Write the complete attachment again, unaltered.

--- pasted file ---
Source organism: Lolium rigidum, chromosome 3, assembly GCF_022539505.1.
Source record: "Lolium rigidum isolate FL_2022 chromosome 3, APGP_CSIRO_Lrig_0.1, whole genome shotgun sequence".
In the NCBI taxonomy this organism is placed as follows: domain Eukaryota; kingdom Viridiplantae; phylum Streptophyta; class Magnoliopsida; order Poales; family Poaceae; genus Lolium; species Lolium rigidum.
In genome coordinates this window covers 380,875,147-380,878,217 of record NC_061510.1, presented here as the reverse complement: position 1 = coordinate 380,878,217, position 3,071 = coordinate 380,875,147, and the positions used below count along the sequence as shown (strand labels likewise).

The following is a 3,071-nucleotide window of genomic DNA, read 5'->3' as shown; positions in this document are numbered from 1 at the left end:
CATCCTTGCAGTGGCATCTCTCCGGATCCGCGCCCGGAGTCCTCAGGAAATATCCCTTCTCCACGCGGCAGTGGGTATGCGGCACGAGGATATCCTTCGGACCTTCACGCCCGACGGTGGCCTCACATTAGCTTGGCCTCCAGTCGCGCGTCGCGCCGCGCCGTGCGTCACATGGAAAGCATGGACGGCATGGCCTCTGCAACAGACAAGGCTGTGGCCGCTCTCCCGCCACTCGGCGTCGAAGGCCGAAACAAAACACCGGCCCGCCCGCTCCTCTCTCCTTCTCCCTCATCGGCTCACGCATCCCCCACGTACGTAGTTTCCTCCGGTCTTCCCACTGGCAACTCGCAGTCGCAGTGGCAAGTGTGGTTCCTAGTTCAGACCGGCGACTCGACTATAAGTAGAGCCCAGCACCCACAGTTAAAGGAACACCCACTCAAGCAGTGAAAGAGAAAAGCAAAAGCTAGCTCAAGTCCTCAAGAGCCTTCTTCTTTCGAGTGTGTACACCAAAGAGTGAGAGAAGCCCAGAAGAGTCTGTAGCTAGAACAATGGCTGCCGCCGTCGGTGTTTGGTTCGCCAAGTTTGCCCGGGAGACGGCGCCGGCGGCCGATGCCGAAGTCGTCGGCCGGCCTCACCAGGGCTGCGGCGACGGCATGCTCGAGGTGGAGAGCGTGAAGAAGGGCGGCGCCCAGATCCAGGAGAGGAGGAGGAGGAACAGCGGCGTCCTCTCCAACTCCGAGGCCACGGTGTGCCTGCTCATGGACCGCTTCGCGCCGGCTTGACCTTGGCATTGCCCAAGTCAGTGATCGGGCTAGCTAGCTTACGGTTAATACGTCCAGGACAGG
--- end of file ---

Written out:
Source organism: Lolium rigidum, chromosome 3, assembly GCF_022539505.1.
Source record: "Lolium rigidum isolate FL_2022 chromosome 3, APGP_CSIRO_Lrig_0.1, whole genome shotgun sequence".
In the NCBI taxonomy this organism is placed as follows: domain Eukaryota; kingdom Viridiplantae; phylum Streptophyta; class Magnoliopsida; order Poales; family Poaceae; genus Lolium; species Lolium rigidum.
In genome coordinates this window covers 380,875,147-380,878,217 of record NC_061510.1, presented here as the reverse complement: position 1 = coordinate 380,878,217, position 3,071 = coordinate 380,875,147, and the positions used below count along the sequence as shown (strand labels likewise).

The following is a 3,071-nucleotide window of genomic DNA, read 5'->3' as shown; positions in this document are numbered from 1 at the left end:
CATCCTTGCAGTGGCATCTCTCCGGATCCGCGCCCGGAGTCCTCAGGAAATATCCCTTCTCCACGCGGCAGTGGGTATGCGGCACGAGGATATCCTTCGGACCTTCACGCCCGACGGTGGCCTCACATTAGCTTGGCCTCCAGTCGCGCGTCGCGCCGCGCCGTGCGTCACATGGAAAGCATGGACGGCATGGCCTCTGCAACAGACAAGGCTGTGGCCGCTCTCCCGCCACTCGGCGTCGAAGGCCGAAACAAAACACCGGCCCGCCCGCTCCTCTCTCCTTCTCCCTCATCGGCTCACGCATCCCCCACGTACGTAGTTTCCTCCGGTCTTCCCACTGGCAACTCGCAGTCGCAGTGGCAAGTGTGGTTCCTAGTTCAGACCGGCGACTCGACTATAAGTAGAGCCCAGCACCCACAGTTAAAGGAACACCCACTCAAGCAGTGAAAGAGAAAAGCAAAAGCTAGCTCAAGTCCTCAAGAGCCTTCTTCTTTCGAGTGTGTACACCAAAGAGTGAGAGAAGCCCAGAAGAGTCTGTAGCTAGAACAATGGCTGCCGCCGTCGGTGTTTGGTTCGCCAAGTTTGCCCGGGAGACGGCGCCGGCGGCCGATGCCGAAGTCGTCGGCCGGCCTCACCAGGGCTGCGGCGACGGCATGCTCGAGGTGGAGAGCGTGAAGAAGGGCGGCGCCCAGATCCAGGAGAGGAGGAGGAGGAACAGCGGCGTCCTCTCCAACTCCGAGGCCACGGTGTGCCTGCTCATGGACCGCTTCGCGCCGGCTTGACCTTGGCATTGCCCAAGTCAGTGATCGGGCTAGCTAGCTTACGGTTAATACGTCCAGGACAGG